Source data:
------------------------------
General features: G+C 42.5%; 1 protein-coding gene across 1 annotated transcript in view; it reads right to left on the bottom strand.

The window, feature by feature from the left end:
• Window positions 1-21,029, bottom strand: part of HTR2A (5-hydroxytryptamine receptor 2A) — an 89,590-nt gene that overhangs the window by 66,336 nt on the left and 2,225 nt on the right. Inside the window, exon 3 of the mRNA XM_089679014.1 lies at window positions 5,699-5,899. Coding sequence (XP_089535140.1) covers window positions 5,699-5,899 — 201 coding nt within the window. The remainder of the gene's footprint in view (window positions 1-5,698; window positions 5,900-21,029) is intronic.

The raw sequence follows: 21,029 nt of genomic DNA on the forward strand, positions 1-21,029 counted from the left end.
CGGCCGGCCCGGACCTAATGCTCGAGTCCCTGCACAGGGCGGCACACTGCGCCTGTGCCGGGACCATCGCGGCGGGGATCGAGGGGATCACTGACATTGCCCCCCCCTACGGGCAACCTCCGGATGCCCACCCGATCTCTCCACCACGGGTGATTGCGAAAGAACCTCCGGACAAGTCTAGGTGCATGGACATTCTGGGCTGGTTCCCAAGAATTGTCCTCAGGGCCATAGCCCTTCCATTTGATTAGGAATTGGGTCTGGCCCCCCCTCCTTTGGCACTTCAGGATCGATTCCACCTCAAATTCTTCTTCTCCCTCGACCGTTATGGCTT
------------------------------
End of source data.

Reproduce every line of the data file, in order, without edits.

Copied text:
General features: G+C 42.5%; 1 protein-coding gene across 1 annotated transcript in view; it reads right to left on the bottom strand.

The window, feature by feature from the left end:
• Window positions 1-21,029, bottom strand: part of HTR2A (5-hydroxytryptamine receptor 2A) — an 89,590-nt gene that overhangs the window by 66,336 nt on the left and 2,225 nt on the right. Inside the window, exon 3 of the mRNA XM_089679014.1 lies at window positions 5,699-5,899. Coding sequence (XP_089535140.1) covers window positions 5,699-5,899 — 201 coding nt within the window. The remainder of the gene's footprint in view (window positions 1-5,698; window positions 5,900-21,029) is intronic.

The raw sequence follows: 21,029 nt of genomic DNA on the forward strand, positions 1-21,029 counted from the left end.
CGGCCGGCCCGGACCTAATGCTCGAGTCCCTGCACAGGGCGGCACACTGCGCCTGTGCCGGGACCATCGCGGCGGGGATCGAGGGGATCACTGACATTGCCCCCCCCTACGGGCAACCTCCGGATGCCCACCCGATCTCTCCACCACGGGTGATTGCGAAAGAACCTCCGGACAAGTCTAGGTGCATGGACATTCTGGGCTGGTTCCCAAGAATTGTCCTCAGGGCCATAGCCCTTCCATTTGATTAGGAATTGGGTCTGGCCCCCCCTCCTTTGGCACTTCAGGATCGATTCCACCTCAAATTCTTCTTCTCCCTCGACCGTTATGGCTT